Themes and Meanings
Although sufficient evidence exists to warrant reading “The Hollow Men” as autobiographical revelation, Eliot’s commitment (particularly at this point in his career) to an “impersonalist” aesthetic and to finding “objective correlatives” that would transform private experience into subjective terms requires a less narrow approach. “The Hollow Men” reflects the lingering post-World War I malaise that affected not only Eliot but his age as well.
The poem succeeds admirably in registering a mood not merely of disillusionment but of personal weakness. The choric speaker, either speaking in unison with others about their common condition or speaking alone for them, perhaps because they do not yet perceive or understand their plight, wearily yet, in his own way, steadfastly resists the self-knowledge to which his whispering leads him. This resistance is, however, tempered by the fact that he mocks himself for his failure. He fears the judgment that will expose his failure of nerve to others and to himself at least as much as he fears the death that will just as surely expose the meaninglessness of his life as a spiritual coward or zombie.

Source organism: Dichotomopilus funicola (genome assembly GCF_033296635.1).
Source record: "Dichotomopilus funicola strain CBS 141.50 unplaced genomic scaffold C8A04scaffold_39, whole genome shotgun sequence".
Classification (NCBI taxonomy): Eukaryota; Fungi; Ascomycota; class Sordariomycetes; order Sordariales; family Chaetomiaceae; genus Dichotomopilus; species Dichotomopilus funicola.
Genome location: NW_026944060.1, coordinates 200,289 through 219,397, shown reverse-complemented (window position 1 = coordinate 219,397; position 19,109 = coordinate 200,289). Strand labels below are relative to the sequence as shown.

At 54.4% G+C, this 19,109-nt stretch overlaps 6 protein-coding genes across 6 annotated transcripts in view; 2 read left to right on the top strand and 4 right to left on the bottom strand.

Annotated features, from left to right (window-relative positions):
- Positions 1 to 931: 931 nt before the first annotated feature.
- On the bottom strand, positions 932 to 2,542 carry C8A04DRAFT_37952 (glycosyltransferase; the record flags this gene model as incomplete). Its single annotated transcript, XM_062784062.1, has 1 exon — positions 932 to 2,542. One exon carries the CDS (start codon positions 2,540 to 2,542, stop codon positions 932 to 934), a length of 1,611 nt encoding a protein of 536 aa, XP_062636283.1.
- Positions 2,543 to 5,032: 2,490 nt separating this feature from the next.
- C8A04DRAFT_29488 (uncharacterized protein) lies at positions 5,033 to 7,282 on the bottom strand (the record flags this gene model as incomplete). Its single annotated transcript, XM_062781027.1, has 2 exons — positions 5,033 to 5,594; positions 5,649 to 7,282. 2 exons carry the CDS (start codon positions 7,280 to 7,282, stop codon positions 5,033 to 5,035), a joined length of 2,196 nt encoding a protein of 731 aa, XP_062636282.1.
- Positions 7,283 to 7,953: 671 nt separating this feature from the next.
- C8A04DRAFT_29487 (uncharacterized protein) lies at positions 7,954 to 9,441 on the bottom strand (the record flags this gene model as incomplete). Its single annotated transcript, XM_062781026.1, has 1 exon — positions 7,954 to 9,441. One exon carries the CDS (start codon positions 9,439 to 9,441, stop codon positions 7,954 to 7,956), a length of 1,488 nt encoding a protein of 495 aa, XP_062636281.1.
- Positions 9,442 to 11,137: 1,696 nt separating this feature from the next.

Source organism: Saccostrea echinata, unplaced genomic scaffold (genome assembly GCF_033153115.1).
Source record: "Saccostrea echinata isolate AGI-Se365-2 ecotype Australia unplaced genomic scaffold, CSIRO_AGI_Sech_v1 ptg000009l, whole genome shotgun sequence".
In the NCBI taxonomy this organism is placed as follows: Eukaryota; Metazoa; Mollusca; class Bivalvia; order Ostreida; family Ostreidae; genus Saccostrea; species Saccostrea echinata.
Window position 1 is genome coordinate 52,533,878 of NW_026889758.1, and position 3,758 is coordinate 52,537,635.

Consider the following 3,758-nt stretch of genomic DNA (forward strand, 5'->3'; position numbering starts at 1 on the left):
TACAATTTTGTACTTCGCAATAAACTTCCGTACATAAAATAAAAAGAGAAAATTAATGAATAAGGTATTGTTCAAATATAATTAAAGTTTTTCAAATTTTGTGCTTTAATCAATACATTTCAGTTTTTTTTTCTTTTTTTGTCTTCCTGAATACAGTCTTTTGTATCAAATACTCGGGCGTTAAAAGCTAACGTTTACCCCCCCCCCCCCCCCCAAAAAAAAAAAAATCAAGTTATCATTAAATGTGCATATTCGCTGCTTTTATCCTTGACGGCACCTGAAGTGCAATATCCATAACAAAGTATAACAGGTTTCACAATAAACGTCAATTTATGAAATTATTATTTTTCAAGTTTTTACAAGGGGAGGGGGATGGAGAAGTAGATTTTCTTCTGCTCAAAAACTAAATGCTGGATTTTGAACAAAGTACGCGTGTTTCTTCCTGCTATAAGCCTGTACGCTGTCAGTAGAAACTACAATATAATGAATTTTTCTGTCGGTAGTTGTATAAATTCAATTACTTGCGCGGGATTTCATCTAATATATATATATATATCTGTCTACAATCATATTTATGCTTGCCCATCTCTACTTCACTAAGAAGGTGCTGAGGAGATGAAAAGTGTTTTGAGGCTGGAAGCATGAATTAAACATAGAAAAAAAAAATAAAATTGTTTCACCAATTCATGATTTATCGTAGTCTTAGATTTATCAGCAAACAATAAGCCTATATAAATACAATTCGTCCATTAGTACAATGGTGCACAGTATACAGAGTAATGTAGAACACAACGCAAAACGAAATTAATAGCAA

Although he fears the “eyes” that will know and pass sentence on his evident inadequacy, he also longs for the “eyes” that see what he does not. These are the eyes (of Dante’s Beatrice and Christ’s mother Mary) evoked in the poem’s most intensely lyrical moment: “The eyes [that] reappear/ As the perpetual star/ Multifoliate rose/ Of death’s twilight kingdom/ The hope only/ Of empty men.” The moment—“Alas!”—does not last; it is followed by the highly fragmented fifth and final section, which ends, as does The Waste Land, with a shoring of fragments against the ruin. Unlike The Waste Land, however, here poetic word and world end not with madness and not “with a bang but a whimper.” The shadow of spiritual death—doubt and despair—falls; the mood of spiritual paralysis prevails.